It must have been around 1972, the year I graduated from high school, and at which time language concerning “homosexuality” first appeared in The Discipline, that I first gave attention to any of these concerns at all. As a good child of the church, I simply accepted the prohibitive perspective codified there, never even raising a question. I only began to struggle with the church’s position on human sexuality decades later, but without any critical shift in my “welcoming but not affirming” perspective.
In the early 2000s I was invited to participate in several major interchurch dialogues. While serving on the ELCA/UMC bilateral dialogue, our Lutheran friends were coming to grips with regard to sexuality in their own tradition. For me, while these were, in some way, only intellectual debates, the ongoing conversation brought these concerns closer to home. Then I met a dear South African on our team in another international dialogue who identified “Queer.” I hate to say it now, but this was the first person I ever engaged with in real conversation around the issues of sexuality who was different from me. My conclusion was absolutely clear: how could anyone exclude this gifted, loving human being from their embrace? While I had given lip service to dealing with the issue of sexuality on a personal level – as opposed to tackling it on the theoretical level of an “ism” – I confess that this was the first time I actually practiced what I had preached.
Through all this there was still a dissonance in my heart and mind that I found difficult to resolve. To overly simplify my internal dilemma, it seemed as though my mind could not quite catch up to my heart. Three critical developments brought all this to a head for me in 2019.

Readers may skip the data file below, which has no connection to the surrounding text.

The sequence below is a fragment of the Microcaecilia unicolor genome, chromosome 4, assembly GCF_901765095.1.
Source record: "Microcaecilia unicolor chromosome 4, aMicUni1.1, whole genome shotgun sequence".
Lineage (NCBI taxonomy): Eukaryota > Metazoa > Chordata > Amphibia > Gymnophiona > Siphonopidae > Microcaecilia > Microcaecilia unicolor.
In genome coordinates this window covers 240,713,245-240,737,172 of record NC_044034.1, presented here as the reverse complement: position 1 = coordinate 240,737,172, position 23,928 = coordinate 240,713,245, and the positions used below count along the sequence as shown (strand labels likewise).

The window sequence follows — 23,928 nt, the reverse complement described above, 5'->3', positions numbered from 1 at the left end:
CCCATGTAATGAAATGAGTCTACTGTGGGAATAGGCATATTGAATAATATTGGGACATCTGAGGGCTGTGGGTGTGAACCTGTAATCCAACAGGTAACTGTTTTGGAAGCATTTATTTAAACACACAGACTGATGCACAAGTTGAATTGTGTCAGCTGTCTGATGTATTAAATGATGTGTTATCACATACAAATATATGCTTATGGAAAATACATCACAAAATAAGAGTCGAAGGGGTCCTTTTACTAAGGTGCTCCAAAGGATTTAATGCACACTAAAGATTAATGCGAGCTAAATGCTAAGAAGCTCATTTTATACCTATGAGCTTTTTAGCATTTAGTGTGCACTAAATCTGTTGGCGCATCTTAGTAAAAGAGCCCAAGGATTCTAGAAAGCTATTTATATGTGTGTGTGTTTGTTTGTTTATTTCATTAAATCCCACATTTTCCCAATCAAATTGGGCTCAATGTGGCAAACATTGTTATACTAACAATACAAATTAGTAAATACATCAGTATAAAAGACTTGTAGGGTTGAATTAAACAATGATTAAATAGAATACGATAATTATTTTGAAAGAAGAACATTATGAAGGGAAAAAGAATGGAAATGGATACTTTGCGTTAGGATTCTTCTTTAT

First, I had spent the vast majority of my career attempting to rescue those who had been “lost” in Methodist history. I made the effort, for example, to get Charles Wesley out from under the shadow of older brother, John. Likewise, having come to the conclusion that women played a much more significant role in the church than had ever been recognized, I turned my attention to this arena of neglect over the course of three decades in studies from She Offered Them Christ in 1993 to The Methodist Defense of Women in Ministry in 2017. This last book included the biblical arguments for the ministry of women and it begged the question, in my mind, what about LGBTQ+ kin? I could not answer that question because I had never seriously studied the relevant biblical material. Over the course of the ensuing year (2018), I came to the conclusion that the arguments were parallel and persuasive. You can read about my conclusions in the first chapter of my book, Active Faith, written in Fall 2019.
During this same period, secondly, I became increasingly alarmed by what I would describe as a resurgence of fundamentalism in the church. Signs within my own United Methodist Church particularly disturbed me. A closed “society of saints” view of the church with a legalistic understanding of holiness seemed to prevail over the open embrace and inclusive character of the Wesleyan tradition I loved. The ugliness and punitive nature of this vision surfaced particularly at the Special General Conference in February 2019. Groups laying claim to Wesleyan holiness, in my view, had distorted an authentic holiness oriented toward love for a legal view of righteousness which revolved around the law. Active Faith reflect on some of these developments as well. My response to all these developments was quite simply, this is not right. You cannot do harm to beloved siblings in Christ in this way. Something is fundamentally wrong.